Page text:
Read More: Little Marvin says trauma in ‘Them’ exposes ‘true sickness’ of Jim Crow

This pales in comparison to Peele’s horror work, which gave more context behind white rage than simply a reactionary tale. Black characters were empowered with a level of self-determination that made it all rewarding to watch till the end. There’s nothing like the final 15 minutes of Get Out, when Chris gets out of the “Sunken Place,” kicks ass, and makes it out of that damn house alive. Similar victories can be found in shows like HBO’s Watchman and Lovecraft Country, where Black characters faced racial adversity, but that didn’t define the entire premise of their experience on the show.

lovecraft thegrio.com
(Credit: HBO)

Them spends too much time trying to put a mirror up to the horrors of white supremacy as if nobody is already aware of its horrors. During a time of racial unrest, an insurrection at the nation’s capital, and the aftermath of four years of Trump — Black people aren’t lacking a reality check of the dangers of white people. Without much rhyme or reason, the show serves more as an exploration of historic Black suffering than anything else. As I watched a brutal scene in which a Black couple is blinded by hot pokers, I again begged the question, “who was this show made for?” 

Read More: Little Marvin gets real about ‘Them’ on Acting Up: ‘It was not about exploring Black trauma’

If this was created for white people, the show only depicts them as two-dimensional bad guys who are driven by seeing melanated people living in their lily-white neighborhood. Such viewers could easily feel they have read and watched enough content about racism to find this too far-fetched for them to interpret a deeper message (whatever the hell that could possibly be).

If the intended audience of Them was for Black people, the creators are exploitative AF and disgustingly void of any sensitivity for our wellbeing and care. You can’t say you love Black people and make something like this that seeks to emotionally wreck us during a time of real-life carnage that can’t easily be turned off like the countless times I had to pause this shit.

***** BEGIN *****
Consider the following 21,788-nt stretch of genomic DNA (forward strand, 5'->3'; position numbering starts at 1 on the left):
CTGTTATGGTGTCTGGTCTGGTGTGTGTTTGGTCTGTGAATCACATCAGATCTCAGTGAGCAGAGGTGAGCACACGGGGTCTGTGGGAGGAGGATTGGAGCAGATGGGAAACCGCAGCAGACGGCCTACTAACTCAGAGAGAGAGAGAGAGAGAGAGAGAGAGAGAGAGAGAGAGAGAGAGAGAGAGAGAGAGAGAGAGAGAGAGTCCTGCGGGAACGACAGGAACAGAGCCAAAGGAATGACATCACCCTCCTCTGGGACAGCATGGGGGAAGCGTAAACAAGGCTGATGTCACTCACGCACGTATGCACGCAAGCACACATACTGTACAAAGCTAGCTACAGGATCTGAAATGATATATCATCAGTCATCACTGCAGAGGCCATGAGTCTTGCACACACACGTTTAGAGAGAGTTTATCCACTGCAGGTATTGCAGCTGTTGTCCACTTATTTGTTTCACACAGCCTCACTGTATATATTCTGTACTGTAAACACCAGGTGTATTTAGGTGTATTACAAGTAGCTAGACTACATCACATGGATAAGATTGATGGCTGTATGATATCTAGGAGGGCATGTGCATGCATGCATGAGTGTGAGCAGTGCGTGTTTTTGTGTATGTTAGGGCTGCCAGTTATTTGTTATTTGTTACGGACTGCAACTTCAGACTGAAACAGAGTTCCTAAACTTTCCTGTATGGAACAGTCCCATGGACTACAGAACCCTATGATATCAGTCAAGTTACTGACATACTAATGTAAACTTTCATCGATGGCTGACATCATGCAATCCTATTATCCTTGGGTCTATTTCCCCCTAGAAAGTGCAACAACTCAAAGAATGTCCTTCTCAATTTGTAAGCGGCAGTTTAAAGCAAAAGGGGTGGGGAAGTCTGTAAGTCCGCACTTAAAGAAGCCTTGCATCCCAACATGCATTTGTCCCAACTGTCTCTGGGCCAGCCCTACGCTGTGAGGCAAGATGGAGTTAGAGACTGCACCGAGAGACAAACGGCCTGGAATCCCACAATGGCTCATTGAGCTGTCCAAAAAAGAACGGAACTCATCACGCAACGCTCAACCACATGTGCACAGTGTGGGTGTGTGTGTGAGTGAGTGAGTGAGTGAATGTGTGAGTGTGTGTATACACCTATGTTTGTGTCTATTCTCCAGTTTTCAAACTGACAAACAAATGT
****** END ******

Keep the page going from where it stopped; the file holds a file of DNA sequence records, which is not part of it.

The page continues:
"Them: Convenant"
(Photo: Amazon Prime Studios)

Them: Covenant is what happens when creators misunderstand a trend and fail to read the room. The new wave of the “Black horror” genre that has been successfully led by Peele was about reimagining the role of Black characters within it. Them does nothing to elevant the power and presence of its Black protagonists, nor does it make the reasoning behind its white villains appealing enough to root harder for the former.

Its vapid, flimsy “it’s Black, so watch it” impression throughout the promotion of the show fell short when it became painstakingly obvious that melanated people were used as props to push a series that only showcased their demise for ten, drawn-out episodes of torture — that was both the nature of the content and viewing experience, respectively. 

Even thinking of the time I wasted watching it right now still has me going “no, no, no.”

Ernest Owens is the Editor at Large of Philadelphia magazine and CEO of Ernest Media Empire, LLC. The award-winning journalist has written for The New York Times, NBC News, USA Today and several other major publications. Follow him on FacebookTwitter, or Instagram and ernestowens.com.